But the core problem is that identity management is hard. We’ve never really got it right as an industry. Active Directory is always one of the weak points in people’s internal networks. And if you look at AWS IAM, for example, the model that AWS uses for identity and access management, it’s fiendishly complex. There’s something like 6,000 different permissions and various different ways you can apply them to different things, and it’s fundamentally a hard thing to get right.
And so, as long as we haven’t solved the identity and access management problems that we have, moving to a completely Zero Trust type model, as Gartner and everyone is pushing, is a fantasy at best, I think. Not least of which, because we lose a lot of visibility.
One of the biggest challenges with the software-as-a-service offerings, like Office 365 and so on, is that while the fundamental system hardening that’s done for you by Microsoft is great, your ability to detect and respond on it is massively reduced because you don’t have access to a lot of the data that you used to. And that’s going to become a problem more so as we move to more of these Zero Trust deperimeterized setups, where we lose visibility, we lose monitoring, and we need to be able to compensate for that somehow, because otherwise you’re a single session hijacking attack away from half your data being exfiltrated.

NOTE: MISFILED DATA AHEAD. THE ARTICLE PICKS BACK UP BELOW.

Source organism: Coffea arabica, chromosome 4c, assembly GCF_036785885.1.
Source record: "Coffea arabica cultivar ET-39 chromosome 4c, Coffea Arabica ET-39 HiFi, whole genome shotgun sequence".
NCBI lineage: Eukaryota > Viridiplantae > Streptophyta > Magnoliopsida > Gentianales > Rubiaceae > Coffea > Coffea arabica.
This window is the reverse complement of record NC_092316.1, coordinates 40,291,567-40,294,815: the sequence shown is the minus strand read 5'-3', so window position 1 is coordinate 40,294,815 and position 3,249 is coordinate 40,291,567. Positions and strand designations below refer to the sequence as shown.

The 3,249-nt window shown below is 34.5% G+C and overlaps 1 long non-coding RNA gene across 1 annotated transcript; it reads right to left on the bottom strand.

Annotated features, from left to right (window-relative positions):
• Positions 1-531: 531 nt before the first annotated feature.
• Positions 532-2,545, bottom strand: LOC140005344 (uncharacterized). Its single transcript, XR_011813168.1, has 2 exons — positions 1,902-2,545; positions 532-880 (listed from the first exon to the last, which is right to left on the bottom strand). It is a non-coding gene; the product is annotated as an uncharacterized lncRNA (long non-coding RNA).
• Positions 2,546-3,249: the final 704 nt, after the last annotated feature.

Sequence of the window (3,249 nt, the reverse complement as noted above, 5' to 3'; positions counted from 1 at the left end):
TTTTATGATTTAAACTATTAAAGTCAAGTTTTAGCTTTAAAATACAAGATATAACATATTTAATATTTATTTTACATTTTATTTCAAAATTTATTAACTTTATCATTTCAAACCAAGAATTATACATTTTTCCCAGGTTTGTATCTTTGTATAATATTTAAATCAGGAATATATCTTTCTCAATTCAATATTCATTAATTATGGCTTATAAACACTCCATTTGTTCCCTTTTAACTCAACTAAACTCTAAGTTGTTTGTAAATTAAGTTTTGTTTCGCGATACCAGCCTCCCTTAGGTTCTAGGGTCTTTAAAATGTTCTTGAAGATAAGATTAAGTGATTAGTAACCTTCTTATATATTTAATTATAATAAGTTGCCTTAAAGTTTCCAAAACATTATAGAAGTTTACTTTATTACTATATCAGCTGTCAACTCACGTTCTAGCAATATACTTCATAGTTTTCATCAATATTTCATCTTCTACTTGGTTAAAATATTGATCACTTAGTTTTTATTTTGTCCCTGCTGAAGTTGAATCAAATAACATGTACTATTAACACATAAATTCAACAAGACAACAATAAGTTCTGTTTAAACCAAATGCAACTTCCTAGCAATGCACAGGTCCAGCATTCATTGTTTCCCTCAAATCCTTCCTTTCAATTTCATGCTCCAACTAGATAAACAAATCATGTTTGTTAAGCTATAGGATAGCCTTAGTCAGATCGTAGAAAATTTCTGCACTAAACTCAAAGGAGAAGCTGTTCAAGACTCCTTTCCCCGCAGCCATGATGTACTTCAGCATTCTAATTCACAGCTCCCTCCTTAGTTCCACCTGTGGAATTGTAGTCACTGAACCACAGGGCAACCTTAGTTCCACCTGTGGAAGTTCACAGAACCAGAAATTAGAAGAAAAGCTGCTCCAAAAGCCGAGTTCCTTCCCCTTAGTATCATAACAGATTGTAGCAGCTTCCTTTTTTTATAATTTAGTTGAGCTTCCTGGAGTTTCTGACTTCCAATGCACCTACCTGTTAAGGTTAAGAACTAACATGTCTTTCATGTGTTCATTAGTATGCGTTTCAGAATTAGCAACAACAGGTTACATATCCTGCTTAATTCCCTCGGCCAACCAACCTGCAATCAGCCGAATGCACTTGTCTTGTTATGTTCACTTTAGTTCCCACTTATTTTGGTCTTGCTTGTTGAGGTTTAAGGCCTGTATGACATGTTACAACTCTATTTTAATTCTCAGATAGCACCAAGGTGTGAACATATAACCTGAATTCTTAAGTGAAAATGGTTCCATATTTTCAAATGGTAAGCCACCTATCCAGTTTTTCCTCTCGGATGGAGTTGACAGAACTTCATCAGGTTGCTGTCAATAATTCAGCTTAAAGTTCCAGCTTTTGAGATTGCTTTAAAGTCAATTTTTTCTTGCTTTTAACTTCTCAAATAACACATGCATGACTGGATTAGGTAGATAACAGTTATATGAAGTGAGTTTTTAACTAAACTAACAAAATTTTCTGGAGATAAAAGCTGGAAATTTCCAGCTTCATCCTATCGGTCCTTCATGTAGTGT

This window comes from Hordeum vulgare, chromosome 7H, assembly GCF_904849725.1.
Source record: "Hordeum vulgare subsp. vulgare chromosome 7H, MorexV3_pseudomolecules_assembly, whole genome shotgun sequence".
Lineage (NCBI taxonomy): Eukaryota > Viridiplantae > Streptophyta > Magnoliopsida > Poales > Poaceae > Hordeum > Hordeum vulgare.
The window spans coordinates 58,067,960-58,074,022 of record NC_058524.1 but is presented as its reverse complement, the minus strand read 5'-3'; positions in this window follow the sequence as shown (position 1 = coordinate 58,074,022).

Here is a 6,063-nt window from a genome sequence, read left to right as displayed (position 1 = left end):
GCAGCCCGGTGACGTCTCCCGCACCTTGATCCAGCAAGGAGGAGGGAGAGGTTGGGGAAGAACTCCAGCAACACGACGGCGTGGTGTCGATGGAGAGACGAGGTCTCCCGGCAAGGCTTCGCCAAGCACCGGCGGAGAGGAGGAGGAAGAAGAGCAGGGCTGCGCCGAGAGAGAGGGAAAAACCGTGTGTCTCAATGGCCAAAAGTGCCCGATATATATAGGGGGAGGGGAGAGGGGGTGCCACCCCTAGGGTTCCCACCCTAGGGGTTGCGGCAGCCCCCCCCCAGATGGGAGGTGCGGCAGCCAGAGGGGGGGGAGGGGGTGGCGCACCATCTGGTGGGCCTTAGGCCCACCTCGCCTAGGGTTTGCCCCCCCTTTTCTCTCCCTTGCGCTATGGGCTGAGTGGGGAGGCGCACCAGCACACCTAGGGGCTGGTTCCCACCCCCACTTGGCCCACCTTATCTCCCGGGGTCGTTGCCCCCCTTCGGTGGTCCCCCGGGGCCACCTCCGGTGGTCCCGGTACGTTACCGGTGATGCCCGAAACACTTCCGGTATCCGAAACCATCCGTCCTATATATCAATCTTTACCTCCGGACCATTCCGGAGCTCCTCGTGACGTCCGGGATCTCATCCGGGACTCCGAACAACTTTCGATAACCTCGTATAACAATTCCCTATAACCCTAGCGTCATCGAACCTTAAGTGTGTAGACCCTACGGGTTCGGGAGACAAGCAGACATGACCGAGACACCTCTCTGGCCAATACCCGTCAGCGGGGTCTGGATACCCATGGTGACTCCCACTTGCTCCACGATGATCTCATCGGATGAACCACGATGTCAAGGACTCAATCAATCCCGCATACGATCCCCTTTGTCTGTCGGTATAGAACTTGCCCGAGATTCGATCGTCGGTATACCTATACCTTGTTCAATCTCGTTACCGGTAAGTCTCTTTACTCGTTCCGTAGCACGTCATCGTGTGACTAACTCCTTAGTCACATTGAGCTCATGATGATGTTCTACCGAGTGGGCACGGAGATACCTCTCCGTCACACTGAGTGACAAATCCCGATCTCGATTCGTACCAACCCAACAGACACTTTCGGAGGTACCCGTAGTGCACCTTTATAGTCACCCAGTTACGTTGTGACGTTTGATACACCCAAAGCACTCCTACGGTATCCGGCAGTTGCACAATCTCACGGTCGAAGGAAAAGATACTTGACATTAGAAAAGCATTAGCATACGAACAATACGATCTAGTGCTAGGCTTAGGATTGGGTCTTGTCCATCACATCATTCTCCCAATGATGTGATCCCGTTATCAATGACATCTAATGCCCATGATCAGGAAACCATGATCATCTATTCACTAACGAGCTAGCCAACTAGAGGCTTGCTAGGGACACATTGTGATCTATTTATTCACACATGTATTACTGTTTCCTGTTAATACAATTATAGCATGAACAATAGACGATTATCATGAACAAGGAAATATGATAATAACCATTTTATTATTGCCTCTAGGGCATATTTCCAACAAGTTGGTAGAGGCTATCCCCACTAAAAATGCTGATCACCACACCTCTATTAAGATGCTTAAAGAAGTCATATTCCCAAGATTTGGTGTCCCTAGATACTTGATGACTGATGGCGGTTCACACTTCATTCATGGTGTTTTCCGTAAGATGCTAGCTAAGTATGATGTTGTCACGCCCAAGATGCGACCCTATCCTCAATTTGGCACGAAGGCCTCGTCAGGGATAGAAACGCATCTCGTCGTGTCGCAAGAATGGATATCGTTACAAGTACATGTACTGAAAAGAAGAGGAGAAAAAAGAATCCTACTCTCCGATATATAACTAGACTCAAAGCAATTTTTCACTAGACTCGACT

Laura: Yeah. I feel that Zero Trust as in, if we boil it down to the bare minimum, what it means, that we don’t trust anyone, and then by that we could eliminate, for example, our perimeter altogether…I don’t think that that’s going to happen in the near future. I think we have a lot of services that don’t just simply support this kind of thinking, because you would need mutual authentication, for example, for devices or for services. This is not something that everything, every application, every device out there supports.
And for users, I think it’s good to have really enforced and strict policies and this Zero Trust kind of mentality even today when they are doing any kind of administrative things, for example, to AWS, because by default the admin API where you can do every kind of administrative operation is public to the internet. And that has always been, so it’s something that should be implemented.